Tuesday, April 19, 2011

Wonderland @ The Marquis Theatre

“Why is a raven like a writing desk?” More importantly, what does Broadway have to do with Lewis Carol’s classics Alice’s Adventures in Wonderland and Through the Looking-Glass? In Gregory Boyd’s and Jack Murphy’s new musical Wonderland, the familiar tale of a girl who follows a white rabbit to the journey of her life; is rewritten with a modern day twist. This talked about musical is not a sequel, as some may have speculated, but a visit back to the loveable characters in the whimsical children’s tale; that, unfortunately, leaves theatre goers curiously unsatisfied.

The trip down this rabbit hole begins in New York City, where English teacher, trying to be an aspiring writer, Alice, has moved to her mother-in-law’s apartment, along with her daughter, Chloe, while Alice takes a break from her rough around the edges marriage. But when Alice lays her head down to try and alleviate a nasty head ache, she finds herself transported to the topsy-turvy world of Wonderland.

Wonderland’s cast was energetic, overall, and fully committed to their roles, exuding an energy so inviting, that makes it a shame to admit it is the only put together part of this show. Leading the cast as Alice is actress Janet Dacal, who approaches the classic heroine with a delightful spark, truly reinventing the Alices of Wonderlands past. With a power house of a voice, Dacal rocks every last song, whether it is a ballad or a belting number. And what would our heroin be without a knight in shining armor – or in this case a cream, equestrian uniform? Darren Ritchie delights the audience as Jack the White Knight, an eager-to-please hero, combining the wistfulness of Don Quixote and the over-gelled lead in a boy band. Humor and valor are masterfully portrayed in Ritchie’s performance, that has the gents snickering and the ladies swooning.

Other show stopping performances were that of Chloe, played by Carly Rose Sonenclar, and The Mad Hatter, played by Kate Shindle. Sonenclar’s voice is so unbelievably fantastic, it was nearly impossible to believe that those notes came from her little frame. The deliciously crazed hatter, shone onstage, as Shindle took command as the menacing antagonist, with a voice that proved who wore the hat in this production.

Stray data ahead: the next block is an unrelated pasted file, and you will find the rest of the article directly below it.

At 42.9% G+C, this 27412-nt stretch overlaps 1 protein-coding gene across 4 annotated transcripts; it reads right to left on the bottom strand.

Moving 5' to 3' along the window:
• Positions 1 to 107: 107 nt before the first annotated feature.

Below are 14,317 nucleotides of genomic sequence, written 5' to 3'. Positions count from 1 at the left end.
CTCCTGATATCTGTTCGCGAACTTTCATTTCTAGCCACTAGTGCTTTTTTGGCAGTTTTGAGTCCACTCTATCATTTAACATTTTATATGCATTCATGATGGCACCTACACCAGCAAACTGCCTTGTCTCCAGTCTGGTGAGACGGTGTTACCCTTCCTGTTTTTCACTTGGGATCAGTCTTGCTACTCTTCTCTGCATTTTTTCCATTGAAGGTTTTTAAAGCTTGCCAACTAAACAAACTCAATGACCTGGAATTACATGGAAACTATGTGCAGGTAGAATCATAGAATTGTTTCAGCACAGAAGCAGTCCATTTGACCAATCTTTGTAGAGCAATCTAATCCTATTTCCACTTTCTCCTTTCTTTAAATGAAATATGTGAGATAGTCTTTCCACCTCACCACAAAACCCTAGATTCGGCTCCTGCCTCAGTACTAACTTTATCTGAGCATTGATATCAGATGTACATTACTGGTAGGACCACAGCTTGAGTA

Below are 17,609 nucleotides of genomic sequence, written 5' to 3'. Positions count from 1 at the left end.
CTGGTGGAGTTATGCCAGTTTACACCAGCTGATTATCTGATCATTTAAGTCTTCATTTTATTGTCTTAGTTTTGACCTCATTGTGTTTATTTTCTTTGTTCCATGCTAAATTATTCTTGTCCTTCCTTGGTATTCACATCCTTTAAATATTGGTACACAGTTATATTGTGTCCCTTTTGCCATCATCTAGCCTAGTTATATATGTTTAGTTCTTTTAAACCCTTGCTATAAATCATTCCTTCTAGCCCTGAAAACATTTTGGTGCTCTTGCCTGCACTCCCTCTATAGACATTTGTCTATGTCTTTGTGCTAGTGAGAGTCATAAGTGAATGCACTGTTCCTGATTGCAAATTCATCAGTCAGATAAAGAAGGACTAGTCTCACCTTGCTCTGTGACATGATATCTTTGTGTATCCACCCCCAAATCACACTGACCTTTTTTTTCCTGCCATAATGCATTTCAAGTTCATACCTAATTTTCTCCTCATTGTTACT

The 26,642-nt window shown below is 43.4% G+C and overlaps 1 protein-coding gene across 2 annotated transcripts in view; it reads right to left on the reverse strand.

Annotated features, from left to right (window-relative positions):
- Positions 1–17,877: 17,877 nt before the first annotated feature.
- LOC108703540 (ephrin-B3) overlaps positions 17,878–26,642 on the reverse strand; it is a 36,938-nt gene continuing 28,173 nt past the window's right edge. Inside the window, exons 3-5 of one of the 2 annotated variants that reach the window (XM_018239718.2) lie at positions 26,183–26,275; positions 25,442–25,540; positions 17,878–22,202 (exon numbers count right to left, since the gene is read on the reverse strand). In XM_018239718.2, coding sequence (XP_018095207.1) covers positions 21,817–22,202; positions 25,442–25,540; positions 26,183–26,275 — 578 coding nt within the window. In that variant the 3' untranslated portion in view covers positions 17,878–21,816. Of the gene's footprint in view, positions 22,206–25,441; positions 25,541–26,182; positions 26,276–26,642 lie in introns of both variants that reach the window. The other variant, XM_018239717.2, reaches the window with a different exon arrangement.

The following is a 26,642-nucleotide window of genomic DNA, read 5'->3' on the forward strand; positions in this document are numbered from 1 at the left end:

Even with a truly remarkable cast, the book, supplied by Gregory Boyd and Jack Murphy, was less than desirable. With left field plot twists, blatant exposition, and trite lessons, the storyline was blasé to say the least, delivering nothing of what its teaser adds seemed to promise. Although the comedic one-liners try to save the show, the former issues outweigh the laughs. As for the music, composed by Frank Wildhorn, the cast packs a punch through each song, one number after the other, which really rallied the audience into louder and louder cheers, but lost its appeal towards the end of the first act, as each song turned into more and more of a ‘I’ll one up you’ fest. Even trying to give the first act the benefit of a doubt, what with it being heavy musically and only introducing the main conflict more than half way through, the second act takes a complete three-sixty, being sparse on the musical numbers and racing through the climax at the blink of an eye. Yes, it has been debated that this reviewer is over-thinking what is to be a children’s musical, allow this as a counter argument. If Broadway has hosted a children’s musical version of Hamlet, retold from an animal’s perspective, for over thirteen years, entitled: The Lion King, then these new, lowered expectations for the twenty-first century’s children’s musical is not only depressing, but insulting.

Neil Patel’s design, though dealing with a limited space, was creative, however, lacked that certain “WOW” factor, as there seemed to be a required change of set per each musical number. Costumes held the same unfortunate fate, as chorus members had change, after change, after change, having Susan Hilferty’s designs become less and less impressive as the play progressed. As for the dancing, for the abundant amount of movement that there was, Marguerite Derricks’ chorography lacked the razzle-dazzle, always having the potential to be impressive and nothing more.

As chaotic as the original land beyond the looking-glass was, there is no comparison to the mixed-up, mad house that is this musical. Then again, if it is a crazy night at the theater is what you are looking for, there are other rabbit holes to venture down for that.

Review By: James Russo & Sarah Hogan-DePaul

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